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From left to right — Ashley Joens, Kristin Scott and Madi Wise pose for photos at women's basketball media day on Oct. 7.

On Monday, the Iowa State women’s basketball team held its media day, which gave insight on what the team may look like moving forward. 

Cyclones have holes to fill offensively

With Carleton and Middleton both graduating, it has left the Cyclones with some questions offensively. 

“We don’t have one person that’s going to replace Bridget, we don’t have a player that’s going to replace Alexa and we can sit here and wish that we did, but we don’t so we have to do something about it," said coach Bill Fennelly.

Fennelly’s message on Tuesday was straightforward.

Bridget Carleton averaged 21.7 points on 46.8 percent shooting from the field and 37.1 percent from beyond the three-point line, as well as 86.1 shooting from the free throw and averaged 8.6 rebounds per game in her senior campaign.

Last season, Carleton earned many awards and honors, including a spot on the AP All-American second team, the ESPNW All-American second team and she won the Cheryl Miller and the 2019 Big 12 player of the year awards. 

The Cyclones also lost guard Alexa Middleton, who averaged 10.1 points per game on 41.9 percent shooting from the field, 34.1 percent from beyond the three-point line, 77.8 percent from the free-throw line and Middleton averaged five assists a game which led the team.

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Coach Bill Fennelly addresses the media at Iowa State women's basketball media day Oct. 7.

Middleton was an All-Big 12 honorable mention and earned a spot on the Big 12 All-tournament team. 

“The players that benefited from playing with Bridget [Carleton] last year, have to play better and go from being role players to being players that you can count on daily,” Fennelly said.

Joens, Scott and Wise will lead Cyclones

Iowa State returns three players who started in at least 17 of their 35 games last season, sophomore guard/forward Ashley Joens, junior center Kristin Scott and junior forward Madison Wise. 

In her freshman season at Iowa State, Joens averaged 11.7 points per game on 43.3 percent shooting from the field, 36.5 three-point shooting and 70.1 shooting on free throws while grabbing five rebounds per game.

Joens earned a spot on the All-Big 12 Freshman team.

“Being a better scorer and setting up my teammates more is what I think I need to improve upon to take the next step," Joens said. 

Joens spent the summer playing for the United States U19 team at the 2019 FIBA U19 Women’s Basketball World Cup.

Joens did not shoot twell in the tournament, shooting 18.5 percent, scoring 2.2 points per game on 27 shots taken. However, Joens was a part of the team that won the 2019 FIBA U19 Women’s Basketball World Cup.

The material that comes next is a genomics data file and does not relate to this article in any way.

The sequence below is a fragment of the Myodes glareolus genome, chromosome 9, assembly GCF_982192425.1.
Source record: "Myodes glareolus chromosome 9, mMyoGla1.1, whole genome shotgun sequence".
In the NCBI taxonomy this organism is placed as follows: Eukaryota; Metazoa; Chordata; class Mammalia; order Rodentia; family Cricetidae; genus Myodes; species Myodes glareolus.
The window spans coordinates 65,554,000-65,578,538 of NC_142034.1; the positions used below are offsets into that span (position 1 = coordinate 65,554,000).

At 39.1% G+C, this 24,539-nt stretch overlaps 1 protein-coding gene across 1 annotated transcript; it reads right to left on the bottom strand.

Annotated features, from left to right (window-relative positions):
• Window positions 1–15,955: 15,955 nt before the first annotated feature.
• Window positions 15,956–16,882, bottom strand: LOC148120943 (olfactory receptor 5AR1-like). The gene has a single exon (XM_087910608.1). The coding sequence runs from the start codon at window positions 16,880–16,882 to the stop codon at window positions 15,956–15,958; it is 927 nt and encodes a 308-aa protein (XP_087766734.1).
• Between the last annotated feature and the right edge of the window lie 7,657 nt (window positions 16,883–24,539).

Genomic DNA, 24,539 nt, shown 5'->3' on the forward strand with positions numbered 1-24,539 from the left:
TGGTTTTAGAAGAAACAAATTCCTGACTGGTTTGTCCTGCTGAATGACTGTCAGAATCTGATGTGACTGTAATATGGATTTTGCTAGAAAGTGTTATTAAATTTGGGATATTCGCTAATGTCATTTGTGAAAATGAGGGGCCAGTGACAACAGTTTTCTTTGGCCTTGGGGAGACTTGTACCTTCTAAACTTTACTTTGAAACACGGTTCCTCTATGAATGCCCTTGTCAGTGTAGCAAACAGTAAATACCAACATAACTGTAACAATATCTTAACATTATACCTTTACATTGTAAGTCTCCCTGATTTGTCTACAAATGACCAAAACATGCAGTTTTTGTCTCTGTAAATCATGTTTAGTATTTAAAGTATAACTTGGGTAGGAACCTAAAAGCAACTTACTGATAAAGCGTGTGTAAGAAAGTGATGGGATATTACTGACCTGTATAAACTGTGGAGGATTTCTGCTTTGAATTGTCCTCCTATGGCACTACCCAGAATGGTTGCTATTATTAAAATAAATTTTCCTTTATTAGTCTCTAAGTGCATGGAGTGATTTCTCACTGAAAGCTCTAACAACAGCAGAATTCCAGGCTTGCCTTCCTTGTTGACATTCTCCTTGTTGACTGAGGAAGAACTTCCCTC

“Ashley has to have a really good year,” Fennelly said. “One of the things I said last year when I had my individual meeting with her was ‘If the highlight of your career is making the All-Freshman team, she didn’t do her job, and I didn’t do my job.'

"Her game is not that disimilar to Bridget’s but hopefully she grows into accepting that responsibility.”

Scott was the second-leading scorer for the Cyclones, despite not starting in over half the games last season en route to earning a spot on the All-Big 12 second team.

Scott earned a spot on the All-Big 12 Second team by averaging 12.8 points per game on 56.1 percent shooting which led the team, 38.1 shooting from beyond the arc, which also led the team and she also grabbed 7.1 rebounds which was second on the team.

“She’s got to take that responsibility of hunting her offense,” Fennelly said. 

Wise started all 35 games last season in her sophomore year but had a down year shooting wise in comparison to her freshman season. 

In her freshman season, Wise scored 8.7 points per game on 41.8 percent shooting from the field and 41.4 percent shooting from beyond the three-point line.

Last season, Wise averaged eight points per game on 36.3 percent shooting from the field as well as 28.7 percent shooting from three.

One area where Wise did improve last season was at the free-throw line. Wise shot 64.4 percent from the free-throw line in her freshman season, but she shot 89.7 from the free-throw line last season.

With two good ball handlers gone, Carleton and Middleton, Wise may be asked to be more of a ball-handler.

“For me, I need to make sure that I can handle the ball, especially with the starter at that position being unknown,” Wise said.

Point guard battle between junior Rae Johnson and freshman Maggie Espenmiller-McGraw

Fennelly named four starters on Monday — Joens, Wise, Scott and senior guard/forward Adriana Camber — leaving one spot open, the starting point guard spot.

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Point guard Rae Johnson at Iowa State women's basketball media day.

In Monday’s press conference, Fennelly listed two potential players who could take that spot — Johnson and Espenmiller-McGraw.

Johnson played in all but one game last season, scoring 1.9 points per game in 13.1 minutes per game.

Espenmiller-McGraw was a five-star recruit who played high school basketball at Southeast Polk High School, averaging 19.8 points per game while shooting 55.8 percent from the field and 46.3 percent from beyond the three-point line, grabbing 5.8 rebounds per game and dishing out 3.9 assists per game. 

Espenmiller-McGraw was an ESPN McDonald’s All-American Nominee.

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